SBI’s conference on the Latest Advances 2021: Oxygen and pH Sensing in Cell Culture brought together renowned subject matter experts for a full day of presentations, panel sessions, and dialog about the future of sensing, cell culture, and drug and device development.
The conference kicked off with a fascinating keynote by Dr. Doris Taylor, the CEO of RegenMedix Consulting and a pioneer in cardiovascular regenerative medicine. Her presentation, “Organ Engineering in 2020 and Beyond: Overcoming Technical Hurdles,” provided a fascinating look at the trajectory of tissue engineering from its origins in the bone marrow transplants of the 1960s to the advances in 3D bioprinting and the use of induced pluripotent stem cells (iPSCs) of today.
“We have this tremendous opportunity to address the great unmet need for organs. The donor need list adds a person every nine minutes. Recently, there were 109,000 people on the transplant list, and only about 40,000 transplants were done last year. 847,000 people die of heart disease every year and 2,600 people need a heart annually and only about 2,300 hearts were available,” stated Taylor.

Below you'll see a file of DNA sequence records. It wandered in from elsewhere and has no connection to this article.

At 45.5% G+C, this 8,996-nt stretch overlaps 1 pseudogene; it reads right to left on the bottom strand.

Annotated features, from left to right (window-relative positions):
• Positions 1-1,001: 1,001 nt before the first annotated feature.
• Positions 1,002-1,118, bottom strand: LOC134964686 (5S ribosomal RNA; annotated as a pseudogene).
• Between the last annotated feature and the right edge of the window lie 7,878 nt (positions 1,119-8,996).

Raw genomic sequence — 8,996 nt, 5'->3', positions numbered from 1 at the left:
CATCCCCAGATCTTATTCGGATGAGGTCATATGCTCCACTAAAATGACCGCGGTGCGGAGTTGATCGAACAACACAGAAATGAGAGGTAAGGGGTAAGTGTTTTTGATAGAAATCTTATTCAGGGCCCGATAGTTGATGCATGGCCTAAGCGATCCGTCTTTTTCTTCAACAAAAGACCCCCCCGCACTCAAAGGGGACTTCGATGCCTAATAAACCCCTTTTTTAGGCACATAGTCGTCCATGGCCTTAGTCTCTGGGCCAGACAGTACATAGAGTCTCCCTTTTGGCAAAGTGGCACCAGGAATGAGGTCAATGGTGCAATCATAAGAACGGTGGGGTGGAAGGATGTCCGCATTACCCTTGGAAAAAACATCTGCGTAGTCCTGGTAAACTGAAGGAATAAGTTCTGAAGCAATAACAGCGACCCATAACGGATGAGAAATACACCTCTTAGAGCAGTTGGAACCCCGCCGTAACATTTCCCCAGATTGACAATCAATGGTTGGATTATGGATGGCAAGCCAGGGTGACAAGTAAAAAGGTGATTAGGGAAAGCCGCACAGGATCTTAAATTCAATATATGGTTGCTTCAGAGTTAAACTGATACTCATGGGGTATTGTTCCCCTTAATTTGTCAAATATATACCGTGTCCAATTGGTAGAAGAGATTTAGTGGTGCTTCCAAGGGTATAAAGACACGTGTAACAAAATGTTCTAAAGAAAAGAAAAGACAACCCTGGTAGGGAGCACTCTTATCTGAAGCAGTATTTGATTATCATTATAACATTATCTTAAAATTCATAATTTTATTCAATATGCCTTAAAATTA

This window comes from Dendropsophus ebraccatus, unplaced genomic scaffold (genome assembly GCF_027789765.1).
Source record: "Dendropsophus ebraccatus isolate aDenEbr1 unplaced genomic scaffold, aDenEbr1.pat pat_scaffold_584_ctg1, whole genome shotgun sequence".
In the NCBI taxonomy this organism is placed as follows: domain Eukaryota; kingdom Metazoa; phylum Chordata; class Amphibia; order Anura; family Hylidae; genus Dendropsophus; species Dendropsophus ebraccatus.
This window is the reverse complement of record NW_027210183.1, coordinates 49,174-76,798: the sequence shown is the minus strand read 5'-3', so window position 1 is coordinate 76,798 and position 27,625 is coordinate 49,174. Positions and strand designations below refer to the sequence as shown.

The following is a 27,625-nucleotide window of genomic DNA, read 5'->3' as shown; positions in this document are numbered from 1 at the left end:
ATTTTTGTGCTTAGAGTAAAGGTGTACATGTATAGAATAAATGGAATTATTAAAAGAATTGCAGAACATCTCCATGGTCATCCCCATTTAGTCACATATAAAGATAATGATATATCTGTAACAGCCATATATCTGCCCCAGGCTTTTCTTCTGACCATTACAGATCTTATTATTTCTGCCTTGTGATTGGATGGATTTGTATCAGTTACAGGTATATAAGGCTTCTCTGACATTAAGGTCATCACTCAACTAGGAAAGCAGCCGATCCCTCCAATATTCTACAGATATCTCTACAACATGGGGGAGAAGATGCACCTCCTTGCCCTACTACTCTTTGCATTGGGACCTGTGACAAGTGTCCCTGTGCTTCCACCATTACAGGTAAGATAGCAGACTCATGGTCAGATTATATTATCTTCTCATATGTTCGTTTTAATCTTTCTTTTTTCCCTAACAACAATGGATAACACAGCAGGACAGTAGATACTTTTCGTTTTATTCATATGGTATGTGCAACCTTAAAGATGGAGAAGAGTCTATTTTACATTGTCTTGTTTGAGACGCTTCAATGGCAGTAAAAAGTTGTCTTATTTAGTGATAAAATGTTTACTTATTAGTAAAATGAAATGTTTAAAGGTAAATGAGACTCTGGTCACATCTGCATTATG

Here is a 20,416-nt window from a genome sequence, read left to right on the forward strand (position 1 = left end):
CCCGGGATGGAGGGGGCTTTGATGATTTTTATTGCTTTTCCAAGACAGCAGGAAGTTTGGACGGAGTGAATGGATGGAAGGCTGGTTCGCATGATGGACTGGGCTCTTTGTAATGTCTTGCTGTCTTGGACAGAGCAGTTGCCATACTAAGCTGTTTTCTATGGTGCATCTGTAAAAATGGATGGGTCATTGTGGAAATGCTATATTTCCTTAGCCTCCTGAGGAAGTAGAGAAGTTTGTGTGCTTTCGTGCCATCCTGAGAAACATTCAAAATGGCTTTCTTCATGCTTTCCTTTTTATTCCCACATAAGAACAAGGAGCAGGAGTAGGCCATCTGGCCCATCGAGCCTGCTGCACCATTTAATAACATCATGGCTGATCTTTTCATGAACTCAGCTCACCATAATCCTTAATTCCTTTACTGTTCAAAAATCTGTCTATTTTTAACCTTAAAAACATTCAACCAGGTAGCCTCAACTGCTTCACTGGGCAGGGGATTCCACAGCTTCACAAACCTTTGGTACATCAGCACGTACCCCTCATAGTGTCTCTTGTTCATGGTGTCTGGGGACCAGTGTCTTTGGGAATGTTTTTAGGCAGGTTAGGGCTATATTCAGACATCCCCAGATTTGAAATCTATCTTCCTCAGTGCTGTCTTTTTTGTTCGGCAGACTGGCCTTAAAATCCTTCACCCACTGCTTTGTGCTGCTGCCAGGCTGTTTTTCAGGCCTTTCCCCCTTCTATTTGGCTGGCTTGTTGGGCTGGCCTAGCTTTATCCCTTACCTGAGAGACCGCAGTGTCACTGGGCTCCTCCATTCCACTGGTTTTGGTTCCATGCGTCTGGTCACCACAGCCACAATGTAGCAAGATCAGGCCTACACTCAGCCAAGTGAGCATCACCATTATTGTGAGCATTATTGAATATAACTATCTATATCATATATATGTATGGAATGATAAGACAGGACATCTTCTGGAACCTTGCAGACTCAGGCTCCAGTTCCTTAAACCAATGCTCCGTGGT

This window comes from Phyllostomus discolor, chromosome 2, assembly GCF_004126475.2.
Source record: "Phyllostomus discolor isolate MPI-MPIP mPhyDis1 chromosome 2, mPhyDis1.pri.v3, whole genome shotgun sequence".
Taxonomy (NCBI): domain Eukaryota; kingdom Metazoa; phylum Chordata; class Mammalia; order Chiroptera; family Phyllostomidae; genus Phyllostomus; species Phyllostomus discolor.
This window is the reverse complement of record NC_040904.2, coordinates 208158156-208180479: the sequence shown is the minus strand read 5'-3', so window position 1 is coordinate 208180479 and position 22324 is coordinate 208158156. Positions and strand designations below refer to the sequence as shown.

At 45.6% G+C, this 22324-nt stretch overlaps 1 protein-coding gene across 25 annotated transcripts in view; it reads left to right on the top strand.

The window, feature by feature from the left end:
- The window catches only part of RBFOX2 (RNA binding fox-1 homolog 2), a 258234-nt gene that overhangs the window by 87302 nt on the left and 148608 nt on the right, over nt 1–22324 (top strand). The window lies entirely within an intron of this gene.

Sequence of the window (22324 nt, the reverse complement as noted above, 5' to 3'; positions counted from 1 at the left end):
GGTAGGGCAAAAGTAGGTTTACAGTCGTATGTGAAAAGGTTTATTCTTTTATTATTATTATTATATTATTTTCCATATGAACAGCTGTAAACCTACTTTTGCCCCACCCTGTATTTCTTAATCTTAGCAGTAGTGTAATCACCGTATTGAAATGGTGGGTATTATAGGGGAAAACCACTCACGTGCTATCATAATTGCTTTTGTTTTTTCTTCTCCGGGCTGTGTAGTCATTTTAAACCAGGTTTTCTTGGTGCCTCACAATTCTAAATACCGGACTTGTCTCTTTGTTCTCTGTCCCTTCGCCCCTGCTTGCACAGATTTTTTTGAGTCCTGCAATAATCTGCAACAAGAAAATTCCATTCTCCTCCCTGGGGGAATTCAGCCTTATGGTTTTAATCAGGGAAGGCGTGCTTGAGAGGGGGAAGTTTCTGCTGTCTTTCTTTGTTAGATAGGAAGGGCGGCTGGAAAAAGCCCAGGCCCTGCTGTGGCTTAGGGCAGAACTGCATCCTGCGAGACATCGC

Regenerative medicine has come a long way since the 1960s. Gene therapy arose in the 1990s, stem cell therapies emerged in the 2000s, and by 2010, iPSCs technologies and 3D bioprinting changed the game for tissue and organ engineering. Taylor noted that the field has so much promise, but daunting challenges remain when it comes to creating organs at scale for human transplantation.
“The challenge is moving from small scale to larger scale. Bioprinters can build a mini-heart, but they are too small and don’t have blood vessels. 3D printing is just not there yet to build vascular networks. We have high hopes, but we’re not quite there yet. The ‘holy grail’ is creating vasculature,” stated Taylor.